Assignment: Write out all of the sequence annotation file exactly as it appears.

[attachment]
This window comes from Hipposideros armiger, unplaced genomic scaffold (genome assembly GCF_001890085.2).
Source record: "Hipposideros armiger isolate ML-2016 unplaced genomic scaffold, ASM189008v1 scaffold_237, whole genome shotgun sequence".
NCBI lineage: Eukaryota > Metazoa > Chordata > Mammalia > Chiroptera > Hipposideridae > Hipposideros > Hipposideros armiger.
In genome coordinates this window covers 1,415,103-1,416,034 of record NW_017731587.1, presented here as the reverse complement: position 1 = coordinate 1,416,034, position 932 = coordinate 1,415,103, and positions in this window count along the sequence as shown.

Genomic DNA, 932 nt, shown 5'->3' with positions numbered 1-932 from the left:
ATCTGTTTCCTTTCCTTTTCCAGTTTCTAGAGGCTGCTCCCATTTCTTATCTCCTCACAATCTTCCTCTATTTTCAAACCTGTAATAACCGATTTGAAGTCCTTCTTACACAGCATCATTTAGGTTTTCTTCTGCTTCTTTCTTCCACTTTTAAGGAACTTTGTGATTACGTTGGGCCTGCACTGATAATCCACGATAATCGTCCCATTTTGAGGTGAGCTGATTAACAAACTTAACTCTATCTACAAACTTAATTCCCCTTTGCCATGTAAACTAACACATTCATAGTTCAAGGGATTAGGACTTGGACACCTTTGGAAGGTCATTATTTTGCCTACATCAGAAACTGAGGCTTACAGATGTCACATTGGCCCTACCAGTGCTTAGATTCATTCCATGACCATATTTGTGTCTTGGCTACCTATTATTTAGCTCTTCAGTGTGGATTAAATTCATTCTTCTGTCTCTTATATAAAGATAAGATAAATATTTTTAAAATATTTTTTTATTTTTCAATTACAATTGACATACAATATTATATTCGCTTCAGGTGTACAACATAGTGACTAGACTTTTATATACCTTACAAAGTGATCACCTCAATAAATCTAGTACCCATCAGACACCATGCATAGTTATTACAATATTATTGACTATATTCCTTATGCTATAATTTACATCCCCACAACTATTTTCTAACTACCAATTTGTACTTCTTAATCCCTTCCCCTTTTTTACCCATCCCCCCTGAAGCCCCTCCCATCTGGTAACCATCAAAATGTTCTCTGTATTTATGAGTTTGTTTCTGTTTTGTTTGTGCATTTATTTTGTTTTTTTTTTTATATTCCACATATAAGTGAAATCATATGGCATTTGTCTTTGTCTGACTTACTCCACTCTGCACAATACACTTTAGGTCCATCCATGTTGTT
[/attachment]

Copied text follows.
This window comes from Hipposideros armiger, unplaced genomic scaffold (genome assembly GCF_001890085.2).
Source record: "Hipposideros armiger isolate ML-2016 unplaced genomic scaffold, ASM189008v1 scaffold_237, whole genome shotgun sequence".
NCBI lineage: Eukaryota > Metazoa > Chordata > Mammalia > Chiroptera > Hipposideridae > Hipposideros > Hipposideros armiger.
In genome coordinates this window covers 1,415,103-1,416,034 of record NW_017731587.1, presented here as the reverse complement: position 1 = coordinate 1,416,034, position 932 = coordinate 1,415,103, and positions in this window count along the sequence as shown.

Genomic DNA, 932 nt, shown 5'->3' with positions numbered 1-932 from the left:
ATCTGTTTCCTTTCCTTTTCCAGTTTCTAGAGGCTGCTCCCATTTCTTATCTCCTCACAATCTTCCTCTATTTTCAAACCTGTAATAACCGATTTGAAGTCCTTCTTACACAGCATCATTTAGGTTTTCTTCTGCTTCTTTCTTCCACTTTTAAGGAACTTTGTGATTACGTTGGGCCTGCACTGATAATCCACGATAATCGTCCCATTTTGAGGTGAGCTGATTAACAAACTTAACTCTATCTACAAACTTAATTCCCCTTTGCCATGTAAACTAACACATTCATAGTTCAAGGGATTAGGACTTGGACACCTTTGGAAGGTCATTATTTTGCCTACATCAGAAACTGAGGCTTACAGATGTCACATTGGCCCTACCAGTGCTTAGATTCATTCCATGACCATATTTGTGTCTTGGCTACCTATTATTTAGCTCTTCAGTGTGGATTAAATTCATTCTTCTGTCTCTTATATAAAGATAAGATAAATATTTTTAAAATATTTTTTTATTTTTCAATTACAATTGACATACAATATTATATTCGCTTCAGGTGTACAACATAGTGACTAGACTTTTATATACCTTACAAAGTGATCACCTCAATAAATCTAGTACCCATCAGACACCATGCATAGTTATTACAATATTATTGACTATATTCCTTATGCTATAATTTACATCCCCACAACTATTTTCTAACTACCAATTTGTACTTCTTAATCCCTTCCCCTTTTTTACCCATCCCCCCTGAAGCCCCTCCCATCTGGTAACCATCAAAATGTTCTCTGTATTTATGAGTTTGTTTCTGTTTTGTTTGTGCATTTATTTTGTTTTTTTTTTTATATTCCACATATAAGTGAAATCATATGGCATTTGTCTTTGTCTGACTTACTCCACTCTGCACAATACACTTTAGGTCCATCCATGTTGTT